16 November 2023

'Sore face from all the smiling' promised at Disabled Surfers Association South Coast event

| Dione David
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The Disabled Surfers Association's motto is "Putting smiles on dials".

The Disabled Surfers Association’s motto is “Putting smiles on dials”. Photos: DSA South Coast/Facebook.

It was a beautiful summer’s day in the early 90s and Ian Picton, a Wollongong City Council lifeguard, was keeping a close eye on Bulli Beach when he had a life-changing encounter.

A group of volunteers and surfers from the Disabled Surfers Association (DSA) South Coast branch turned up and among them was a man by the name of Len Snowden.

“He walked up and said, ‘Gday, I’m here for a surf, and the guy running the surfing event said you could help me out’. I told him ‘Yeah mate, happy to help any way I can’,” he recalls.

“Then he said, ‘Can you please hold these?’ and he gave me his arm and his leg, and off he went for a surf. It blew me away.”

Ian Picton, Len Snowden and Tim Jennett at Bulli Beach

Ian Picton, Len Snowden and Tim Jennett at Bulli Beach.

Len and Ian went on to be the best of mates, and by the following year, Ian had taken over from Len as president of the DSA South Coast branch. Before that day Ian had never heard of the association.

The DSA was founded in Sydney in 1986 by a man named Gary Blaschke, an avid surfer whose knee was shattered in a motorcycle accident. The South Coast branch was launched in Bellambi in 1993 by local teacher and well known member of the surfing community, Jim Bradley, with the help of students from Oak Flats High School and the Layback Longboard Club.

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The association’s motto is “Putting smiles on dials” and its driving principle is simple: everyone – including those with disabilities – should be able to experience the joy of surfing.

The South Coast branch, which this year turned 30, hosts four events each year where volunteers take participants with diverse disabilities out for a surf in safe conditions.

The association has written an exacting international standard for taking people into the water. They don’t go out unless they have, at a minimum, six able-bodied volunteers to one participate. The average is closer to 25 volunteers, forming a kind of runway in the water for the participant to surf back through, with a highly skilled volunteer or “pilot” at the helm.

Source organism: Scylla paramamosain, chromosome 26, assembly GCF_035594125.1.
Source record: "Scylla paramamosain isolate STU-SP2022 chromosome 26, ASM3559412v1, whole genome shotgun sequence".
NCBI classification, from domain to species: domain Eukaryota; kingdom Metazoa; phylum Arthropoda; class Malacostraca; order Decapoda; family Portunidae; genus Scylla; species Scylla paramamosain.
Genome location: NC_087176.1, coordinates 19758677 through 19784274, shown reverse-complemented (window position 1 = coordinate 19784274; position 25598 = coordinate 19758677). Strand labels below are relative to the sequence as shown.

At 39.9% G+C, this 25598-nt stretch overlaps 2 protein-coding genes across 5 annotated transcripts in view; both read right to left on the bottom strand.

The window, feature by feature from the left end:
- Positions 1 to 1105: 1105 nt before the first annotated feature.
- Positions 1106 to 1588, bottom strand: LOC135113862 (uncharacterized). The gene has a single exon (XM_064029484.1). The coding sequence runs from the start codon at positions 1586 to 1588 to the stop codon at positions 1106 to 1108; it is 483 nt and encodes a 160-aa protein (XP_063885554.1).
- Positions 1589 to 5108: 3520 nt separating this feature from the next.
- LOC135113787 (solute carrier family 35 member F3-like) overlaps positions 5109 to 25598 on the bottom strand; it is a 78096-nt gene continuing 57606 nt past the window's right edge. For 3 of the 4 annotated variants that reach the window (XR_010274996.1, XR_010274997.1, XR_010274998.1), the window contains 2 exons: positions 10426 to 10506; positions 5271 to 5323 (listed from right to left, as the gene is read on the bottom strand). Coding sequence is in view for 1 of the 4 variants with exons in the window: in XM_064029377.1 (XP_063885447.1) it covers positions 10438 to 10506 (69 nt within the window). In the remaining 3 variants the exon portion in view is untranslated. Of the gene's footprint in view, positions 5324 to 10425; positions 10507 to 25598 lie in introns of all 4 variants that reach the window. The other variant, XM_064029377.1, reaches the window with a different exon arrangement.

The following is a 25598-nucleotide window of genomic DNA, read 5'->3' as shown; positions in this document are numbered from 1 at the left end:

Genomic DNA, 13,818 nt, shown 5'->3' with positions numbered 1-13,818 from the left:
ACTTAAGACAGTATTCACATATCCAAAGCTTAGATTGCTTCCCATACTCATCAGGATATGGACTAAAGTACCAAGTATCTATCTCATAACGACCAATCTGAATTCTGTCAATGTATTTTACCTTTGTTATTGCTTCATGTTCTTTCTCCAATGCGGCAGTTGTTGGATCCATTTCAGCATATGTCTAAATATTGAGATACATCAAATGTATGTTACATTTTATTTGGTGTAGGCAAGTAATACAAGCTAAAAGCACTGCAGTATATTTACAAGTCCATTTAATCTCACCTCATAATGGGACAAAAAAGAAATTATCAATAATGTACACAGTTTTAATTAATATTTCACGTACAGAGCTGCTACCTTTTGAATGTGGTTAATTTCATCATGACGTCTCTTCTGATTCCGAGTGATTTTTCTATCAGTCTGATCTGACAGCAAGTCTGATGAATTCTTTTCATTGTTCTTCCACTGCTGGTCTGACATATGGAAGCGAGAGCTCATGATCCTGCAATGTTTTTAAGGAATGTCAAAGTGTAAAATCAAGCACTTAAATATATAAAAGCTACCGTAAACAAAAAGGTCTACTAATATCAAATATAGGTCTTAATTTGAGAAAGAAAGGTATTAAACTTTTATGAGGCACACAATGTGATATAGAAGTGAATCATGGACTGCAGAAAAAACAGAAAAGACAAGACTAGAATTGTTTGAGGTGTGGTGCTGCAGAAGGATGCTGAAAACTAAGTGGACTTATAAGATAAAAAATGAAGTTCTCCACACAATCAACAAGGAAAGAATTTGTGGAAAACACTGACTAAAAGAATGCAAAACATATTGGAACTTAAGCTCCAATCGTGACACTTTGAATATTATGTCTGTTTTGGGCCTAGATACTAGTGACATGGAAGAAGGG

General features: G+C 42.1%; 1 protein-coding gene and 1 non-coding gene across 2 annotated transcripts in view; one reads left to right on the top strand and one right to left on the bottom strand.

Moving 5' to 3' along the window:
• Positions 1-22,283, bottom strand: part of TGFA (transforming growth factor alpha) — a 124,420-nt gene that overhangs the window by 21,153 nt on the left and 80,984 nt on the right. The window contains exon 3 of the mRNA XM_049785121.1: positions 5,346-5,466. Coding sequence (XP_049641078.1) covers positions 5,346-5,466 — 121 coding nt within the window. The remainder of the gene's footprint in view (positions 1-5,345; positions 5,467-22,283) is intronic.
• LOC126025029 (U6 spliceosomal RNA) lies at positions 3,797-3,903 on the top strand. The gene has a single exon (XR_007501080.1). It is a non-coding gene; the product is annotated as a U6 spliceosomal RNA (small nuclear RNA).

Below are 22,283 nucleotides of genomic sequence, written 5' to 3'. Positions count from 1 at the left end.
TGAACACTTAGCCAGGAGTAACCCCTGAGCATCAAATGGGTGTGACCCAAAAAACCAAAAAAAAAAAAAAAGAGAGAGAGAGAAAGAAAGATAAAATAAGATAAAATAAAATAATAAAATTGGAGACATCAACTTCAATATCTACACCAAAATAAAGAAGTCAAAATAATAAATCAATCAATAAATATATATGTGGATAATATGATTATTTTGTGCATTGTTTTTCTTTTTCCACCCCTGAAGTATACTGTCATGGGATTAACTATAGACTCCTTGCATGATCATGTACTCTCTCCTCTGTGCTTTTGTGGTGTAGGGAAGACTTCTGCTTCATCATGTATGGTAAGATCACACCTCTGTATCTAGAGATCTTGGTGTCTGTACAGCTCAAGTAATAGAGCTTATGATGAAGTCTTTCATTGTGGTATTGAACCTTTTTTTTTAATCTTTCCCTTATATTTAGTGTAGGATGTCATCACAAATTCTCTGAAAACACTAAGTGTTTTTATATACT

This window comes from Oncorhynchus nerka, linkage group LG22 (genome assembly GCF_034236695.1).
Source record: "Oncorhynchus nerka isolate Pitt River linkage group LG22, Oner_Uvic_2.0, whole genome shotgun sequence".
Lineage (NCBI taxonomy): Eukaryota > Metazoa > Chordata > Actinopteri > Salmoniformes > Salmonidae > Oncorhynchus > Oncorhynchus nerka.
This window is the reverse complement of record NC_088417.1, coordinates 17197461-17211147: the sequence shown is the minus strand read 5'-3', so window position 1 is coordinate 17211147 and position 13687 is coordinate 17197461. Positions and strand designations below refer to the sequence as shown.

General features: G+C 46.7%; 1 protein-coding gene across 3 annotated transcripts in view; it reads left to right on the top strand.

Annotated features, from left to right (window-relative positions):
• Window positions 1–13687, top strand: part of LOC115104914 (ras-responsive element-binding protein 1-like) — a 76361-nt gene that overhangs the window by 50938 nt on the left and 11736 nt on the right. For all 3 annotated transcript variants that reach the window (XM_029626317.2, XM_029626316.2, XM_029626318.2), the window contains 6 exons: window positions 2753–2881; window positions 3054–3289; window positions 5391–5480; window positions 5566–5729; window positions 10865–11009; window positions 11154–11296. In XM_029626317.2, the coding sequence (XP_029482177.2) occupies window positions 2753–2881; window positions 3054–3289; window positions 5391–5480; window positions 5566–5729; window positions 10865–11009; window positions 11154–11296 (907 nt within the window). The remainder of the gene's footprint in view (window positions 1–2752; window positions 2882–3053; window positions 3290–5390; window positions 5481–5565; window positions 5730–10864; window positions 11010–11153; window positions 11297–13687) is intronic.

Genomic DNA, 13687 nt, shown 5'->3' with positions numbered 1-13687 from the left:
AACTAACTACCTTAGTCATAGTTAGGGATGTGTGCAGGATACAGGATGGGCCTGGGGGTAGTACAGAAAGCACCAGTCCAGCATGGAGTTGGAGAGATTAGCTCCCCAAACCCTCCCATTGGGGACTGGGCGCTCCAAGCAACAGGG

The DSA doesn’t turn anyone away.

“The program is like plasticine – if someone’s needs mean that our equipment or methods won’t work, we mould it into a shape that does,” Ian says.

“We adapt the program and create different aids, such as a headrest or beanbags that help flotation if they slide off whilst surfing. Or it might be adjusting the volunteers to participant ratio. Or it might be the way the participant rides on the board – some can lay on their chest with their head facing forward, others might need to lie on their backs, looking at the sky as they ride the water to shore.”

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At its peak prior to COVID-19, one South Coast event attracted 75 participants and almost 240 volunteers.

Not all of the volunteers are keen water athletes. In fact, many prefer to remain on dry land, making an equally critical contribution to the operation.

“My son who is now 23 has been volunteering for 17 years. His first job was to mind a lady’s guide dog when she went into the water. Others might help us manoeuvre participants around in wheelchairs,” Ian says.

“You don’t need specific skills or qualifications. All you need is four hours of your time and a great heart and at the end of the day, we guarantee you’ll have a sore face from all the smiling.”

The next Disabled Surfers Association South Coast event takes place on Saturday 2 December from 9 am to 1:30 pm at Thirroul Beach. To volunteer to “put smiles on dials”, sign up for a free ticket here.

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